Tuesday, May 29, 2012

A new direction?

Today's Salem News article on whether or not the mayor can or should have the right to address council, talks about whether or not the charter guarantees the mayor the right to speak. Of this, they say, " In recent weeks, the debate has taken a new direction."

KIKS readers will know that this is not a new issue, as I raised it over fourteen months ago, here. Additionally, the mayor asserted as much in council chambers during the budget meeting last year, when Councilor Ronan attempted to block the mayor from speaking, though she was invited to attend and participate in that meeting.

See for yourself. About two minutes into this video.

Copying from myself:

Section 19 of the General Provisions, is as follows:
19. Mayor to provide information to council; attendance at meetings of council; addressing the council.
The city council at any time may request from the mayor, or, under Plan D or E, from the city manager, specific information on any municipal matter within its jurisdiction, and may request him to be present to answer written questions relating thereto at a meeting to be held not earlier than one week from the date of the receipt by the mayor, or, under Plan D or E, by the city manager, of said questions. The mayor, or, under Plan D or E, the city manager, shall personally, or through the head of a department or a member of a board, attend such meeting and publicly answer all such questions. The person so attending shall not be obliged to answer questions relating to any other matter. The mayor, or, under Plan D or E, the city manager, may attend and address the city council in person or through the head of a department, or a member of a board, upon any subject. (emphasis added)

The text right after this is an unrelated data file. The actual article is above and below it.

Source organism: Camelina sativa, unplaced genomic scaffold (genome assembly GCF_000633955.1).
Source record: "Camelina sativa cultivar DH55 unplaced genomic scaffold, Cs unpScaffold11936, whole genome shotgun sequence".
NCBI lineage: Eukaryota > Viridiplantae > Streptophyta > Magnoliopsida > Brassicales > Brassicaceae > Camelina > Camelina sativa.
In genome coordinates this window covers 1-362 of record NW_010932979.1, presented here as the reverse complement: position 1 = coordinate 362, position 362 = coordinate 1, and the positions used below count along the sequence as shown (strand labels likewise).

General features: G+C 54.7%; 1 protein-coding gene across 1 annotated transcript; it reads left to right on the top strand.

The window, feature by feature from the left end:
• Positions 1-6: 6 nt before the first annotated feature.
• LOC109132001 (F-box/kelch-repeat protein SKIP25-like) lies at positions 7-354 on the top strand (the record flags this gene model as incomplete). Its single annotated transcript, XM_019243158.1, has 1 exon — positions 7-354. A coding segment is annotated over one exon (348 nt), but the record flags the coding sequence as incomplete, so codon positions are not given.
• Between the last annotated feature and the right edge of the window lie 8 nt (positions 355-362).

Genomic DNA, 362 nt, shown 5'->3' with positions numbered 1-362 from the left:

This provision of the charter doesn't permit council to prevent the mayor from addressing them. It expressly authorizes the mayor to address council regarding any subject. Therefore, Pinto (and council's rule) may have violated the city charter with his actions. So which takes precedence? The City Charter is basically the City of Salem's version of the constitution. A rule of council in their handbook that violates the Charter wouldn't be permissible, and would therefore be invalid. Don't believe me? Consider this example. The Charter lays out that there will be 11 City Councilors. If City Council decided to vote to increase that number to 13, without amending the Charter, do you think that would fly? Surely it wouldn't. So without amending section 19 of the charter wouldn't Pinto's action also be illegal?

Do I think that the mayor should be allowed to attend city council meetings and filibuster for hours? Of course not. I don't think I buy that the charter allows that, either. The way I read it, the council president does have the responsibility to recognize the mayor, or a department head, or board member sent by the mayor. That doesn't mean that the council president has to allow them to go on indefinitely. The president still holds the gavel. This is going to be made into a much bigger deal than it has to be.

The last thing anyone wants, is a new charter commission. Though, if there is one, sign me up!

The idea that this is a "new direction" for this debate, however, is another example of the snooze being in the dark. It has been discussed in council chambers several times. It was even mentioned on their own pages months ago.

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